As we think about the housing market, the question I get is so what happened in Q3. My summary is that the housing market is improving across the U.S., but at a much slower pace than we anticipated earlier this year. In our discussions with builders and our channel partners, they support this view that housing is recovering although they do have some headwinds. They continue to be concerned about labor shortages, both skilled and unskilled, costs and availability of high-quality lots and the lack of a supportive local infrastructure, and these are planners, inspectors, roads and utilities.

The other thing that has become very obvious to us is the first time homebuyer is not yet participating in this housing recovery. This is due to the increase in mortgage rates, tighter credit standards from banks and lackluster job growth. On the other hand, it's been recently noted in a couple of publications, investors are buying new homes for rentals. This is up to 5% to 6% of the total new home sales from a historic level of 2%.

And clearly in Q3, the recent silliness in Washington put a serious dent in consumer confidence and jobs while the 17-day government shutdown delayed mortgages and closings. I'm glad that the shutdown of the debt ceiling issues were resolved at the 11th hour, but I remain concerned that this will happen all over again in January.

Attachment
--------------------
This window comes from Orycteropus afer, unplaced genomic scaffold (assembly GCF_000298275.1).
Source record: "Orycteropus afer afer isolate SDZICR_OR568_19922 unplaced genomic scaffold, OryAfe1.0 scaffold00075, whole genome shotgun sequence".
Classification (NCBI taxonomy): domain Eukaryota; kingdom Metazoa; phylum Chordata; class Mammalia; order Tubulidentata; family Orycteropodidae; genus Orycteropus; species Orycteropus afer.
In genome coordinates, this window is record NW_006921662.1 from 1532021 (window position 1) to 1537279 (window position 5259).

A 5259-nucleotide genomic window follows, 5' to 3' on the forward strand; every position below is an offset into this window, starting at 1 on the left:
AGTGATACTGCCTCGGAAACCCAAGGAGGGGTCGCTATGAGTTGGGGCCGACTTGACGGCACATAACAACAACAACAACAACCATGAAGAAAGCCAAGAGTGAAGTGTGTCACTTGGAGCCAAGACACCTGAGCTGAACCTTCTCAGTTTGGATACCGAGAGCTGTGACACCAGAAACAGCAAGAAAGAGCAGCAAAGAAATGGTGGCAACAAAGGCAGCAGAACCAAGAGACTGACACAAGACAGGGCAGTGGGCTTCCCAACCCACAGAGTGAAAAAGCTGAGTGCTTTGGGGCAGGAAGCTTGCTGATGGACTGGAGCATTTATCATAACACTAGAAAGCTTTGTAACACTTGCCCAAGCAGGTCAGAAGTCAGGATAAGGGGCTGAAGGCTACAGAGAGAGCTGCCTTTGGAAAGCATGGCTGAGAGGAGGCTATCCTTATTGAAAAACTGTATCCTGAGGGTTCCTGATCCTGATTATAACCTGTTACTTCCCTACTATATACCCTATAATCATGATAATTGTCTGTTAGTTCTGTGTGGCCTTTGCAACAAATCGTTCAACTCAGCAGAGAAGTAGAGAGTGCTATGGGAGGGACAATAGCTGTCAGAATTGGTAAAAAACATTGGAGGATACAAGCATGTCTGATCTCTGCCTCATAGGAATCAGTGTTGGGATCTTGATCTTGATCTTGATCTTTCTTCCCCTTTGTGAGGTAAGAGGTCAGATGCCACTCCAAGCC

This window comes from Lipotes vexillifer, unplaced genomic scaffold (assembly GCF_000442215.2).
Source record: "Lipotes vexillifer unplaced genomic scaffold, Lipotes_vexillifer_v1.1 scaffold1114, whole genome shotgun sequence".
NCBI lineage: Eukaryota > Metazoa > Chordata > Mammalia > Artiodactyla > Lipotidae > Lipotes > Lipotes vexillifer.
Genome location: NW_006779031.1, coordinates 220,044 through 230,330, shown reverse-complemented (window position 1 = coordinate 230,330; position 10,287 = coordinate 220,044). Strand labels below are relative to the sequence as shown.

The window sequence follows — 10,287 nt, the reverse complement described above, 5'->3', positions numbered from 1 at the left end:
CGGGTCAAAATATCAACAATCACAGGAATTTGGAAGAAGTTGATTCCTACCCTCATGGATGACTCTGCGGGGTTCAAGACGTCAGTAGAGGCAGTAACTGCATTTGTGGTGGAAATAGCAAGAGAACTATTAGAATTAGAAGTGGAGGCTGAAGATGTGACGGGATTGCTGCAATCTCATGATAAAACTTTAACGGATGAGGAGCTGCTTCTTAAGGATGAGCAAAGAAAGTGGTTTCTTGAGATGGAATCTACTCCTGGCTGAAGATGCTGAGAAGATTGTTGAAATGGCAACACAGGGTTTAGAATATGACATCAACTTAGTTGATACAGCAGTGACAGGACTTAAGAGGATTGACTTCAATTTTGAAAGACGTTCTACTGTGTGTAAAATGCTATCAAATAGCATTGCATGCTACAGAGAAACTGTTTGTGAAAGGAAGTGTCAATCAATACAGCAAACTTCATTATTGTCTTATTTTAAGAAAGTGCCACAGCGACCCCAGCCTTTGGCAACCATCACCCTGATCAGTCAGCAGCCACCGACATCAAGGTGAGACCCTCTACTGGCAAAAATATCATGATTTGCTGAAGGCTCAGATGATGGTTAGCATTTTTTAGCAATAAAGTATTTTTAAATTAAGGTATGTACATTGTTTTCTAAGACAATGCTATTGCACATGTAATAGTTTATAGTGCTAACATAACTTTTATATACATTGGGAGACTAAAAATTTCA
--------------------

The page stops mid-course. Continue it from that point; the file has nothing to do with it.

The big news at LP in the third quarter was the announcement in early September that we will acquire Ainsworth Lumber Company. Let me give you an update on where we stand in this transaction. Ainsworth and LP filed the premerger notification report forms for the U.S. government on September 17, 2013. Due to the shutdown of the U.S. Government in October, the Department of Justice asked that we withdraw our submission and refile them to give them an additional 30 days to review the transaction. So we did withdraw the filing on October 16 and refiled on October 21. Ainsworth and LP have also made the necessary filings in mid-September with the Canadian government under the Investment Canada Act and the Competition Act. We have received the supplemental information request from Competition Canada that we'll respond to in the next several weeks.

Ainsworth filed their Notice of Special Meeting and Management Proxy Circular on September 24, 2013. They did hold a special meeting with shareholders on October 29, and the transaction was almost unanimously approved by shareholders.